But if you’re looking for a real answer…nowadays it’s essential to know enough HTML to edit your own MySpace profile. It’s a terrible waste of money to pay someone else to make simple changes you could do yourself. Look up tutorials online. There are millions of them. Make yourself a cheat sheet with codes used most often and eventually you’ll learn it. Video editing is also a great skill to have and with programs like iMovie, it’s very simple to learn. If my mom can do it, so can you. Having the ability to document your own tours and experiences and put them on Youtube can be really beneficial to the promotion of your own career. The real answer to this question is “All of the above.” The more many tech things you can familiarize yourself with, the better.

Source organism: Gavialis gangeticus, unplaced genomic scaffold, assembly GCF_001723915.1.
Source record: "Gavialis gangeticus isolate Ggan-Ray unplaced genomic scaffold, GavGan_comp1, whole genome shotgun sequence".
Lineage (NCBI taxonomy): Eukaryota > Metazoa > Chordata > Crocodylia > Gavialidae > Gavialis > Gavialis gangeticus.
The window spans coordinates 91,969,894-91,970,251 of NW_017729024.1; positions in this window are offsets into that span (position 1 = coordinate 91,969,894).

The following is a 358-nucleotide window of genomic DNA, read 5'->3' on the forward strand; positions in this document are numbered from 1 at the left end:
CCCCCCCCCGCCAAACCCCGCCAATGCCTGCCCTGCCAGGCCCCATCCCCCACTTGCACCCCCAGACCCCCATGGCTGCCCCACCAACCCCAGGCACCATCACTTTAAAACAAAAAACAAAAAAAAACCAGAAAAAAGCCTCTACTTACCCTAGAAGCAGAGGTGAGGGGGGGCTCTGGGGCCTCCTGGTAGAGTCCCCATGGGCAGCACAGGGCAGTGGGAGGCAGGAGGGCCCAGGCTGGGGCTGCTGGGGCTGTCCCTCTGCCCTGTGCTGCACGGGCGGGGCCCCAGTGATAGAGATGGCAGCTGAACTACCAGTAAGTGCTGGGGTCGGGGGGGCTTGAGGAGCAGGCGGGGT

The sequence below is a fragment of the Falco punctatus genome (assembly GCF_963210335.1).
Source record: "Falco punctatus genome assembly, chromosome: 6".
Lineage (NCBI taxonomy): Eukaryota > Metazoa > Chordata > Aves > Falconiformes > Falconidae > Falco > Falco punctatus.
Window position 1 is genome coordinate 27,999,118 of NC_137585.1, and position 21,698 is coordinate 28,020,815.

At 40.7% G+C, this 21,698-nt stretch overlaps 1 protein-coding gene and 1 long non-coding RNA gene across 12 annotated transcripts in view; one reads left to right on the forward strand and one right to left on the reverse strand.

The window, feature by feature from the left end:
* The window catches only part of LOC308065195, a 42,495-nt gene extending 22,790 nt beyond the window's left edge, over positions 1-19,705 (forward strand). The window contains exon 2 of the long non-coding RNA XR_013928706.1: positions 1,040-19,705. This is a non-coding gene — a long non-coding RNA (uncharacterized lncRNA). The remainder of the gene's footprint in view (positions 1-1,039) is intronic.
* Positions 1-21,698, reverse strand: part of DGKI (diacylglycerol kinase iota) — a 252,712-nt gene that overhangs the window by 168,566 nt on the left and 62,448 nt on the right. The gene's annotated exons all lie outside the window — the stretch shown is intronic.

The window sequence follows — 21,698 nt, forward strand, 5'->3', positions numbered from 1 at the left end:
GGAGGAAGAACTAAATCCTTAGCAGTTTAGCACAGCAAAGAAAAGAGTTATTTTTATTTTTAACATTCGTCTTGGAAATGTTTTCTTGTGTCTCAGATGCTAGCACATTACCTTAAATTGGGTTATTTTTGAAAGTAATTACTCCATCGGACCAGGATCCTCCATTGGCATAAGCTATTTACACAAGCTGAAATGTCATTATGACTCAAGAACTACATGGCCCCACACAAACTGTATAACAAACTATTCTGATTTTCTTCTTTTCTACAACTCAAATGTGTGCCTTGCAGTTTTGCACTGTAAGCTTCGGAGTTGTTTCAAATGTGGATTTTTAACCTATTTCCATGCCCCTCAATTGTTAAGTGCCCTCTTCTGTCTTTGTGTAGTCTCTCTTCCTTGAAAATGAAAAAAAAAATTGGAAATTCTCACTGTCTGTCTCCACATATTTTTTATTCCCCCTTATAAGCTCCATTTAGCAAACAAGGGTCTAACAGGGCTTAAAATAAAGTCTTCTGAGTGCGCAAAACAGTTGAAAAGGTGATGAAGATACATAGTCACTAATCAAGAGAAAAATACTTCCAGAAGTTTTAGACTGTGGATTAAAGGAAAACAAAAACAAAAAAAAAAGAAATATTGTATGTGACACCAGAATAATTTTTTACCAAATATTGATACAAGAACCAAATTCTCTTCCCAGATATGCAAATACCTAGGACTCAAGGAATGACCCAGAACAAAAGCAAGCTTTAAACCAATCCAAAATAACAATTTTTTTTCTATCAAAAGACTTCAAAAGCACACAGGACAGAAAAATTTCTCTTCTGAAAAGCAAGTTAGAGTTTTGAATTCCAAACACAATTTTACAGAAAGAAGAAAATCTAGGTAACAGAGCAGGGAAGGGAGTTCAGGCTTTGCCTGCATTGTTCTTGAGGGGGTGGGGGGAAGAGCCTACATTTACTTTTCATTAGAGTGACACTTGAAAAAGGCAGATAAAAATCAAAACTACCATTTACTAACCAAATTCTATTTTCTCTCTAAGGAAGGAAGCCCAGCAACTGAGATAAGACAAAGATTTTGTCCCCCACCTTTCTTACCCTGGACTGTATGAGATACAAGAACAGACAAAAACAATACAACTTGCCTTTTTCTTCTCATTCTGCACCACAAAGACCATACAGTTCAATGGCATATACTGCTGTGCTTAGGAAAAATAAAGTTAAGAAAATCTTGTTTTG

Allison Weiss Online:
Official: www.allisonw.com
Myspace: www.myspace.com/allisonweiss
Twitter: www.twitter.com/allisonweiss
Facebook: www.facebook.com/allisonweiss
YouTube: www.youtube.com/amlingisrad


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A Couple Things Every Artist Should Have #3

June 29, 2009
http://www.myspace.com/spacesoultronica Chris McDonald aka Sale the Salesman

 To read the first two posts in this series check out:

A Couple Things Every Artist Should Have #1
A Couple Things Every Artist Should Have #2

A YouTube account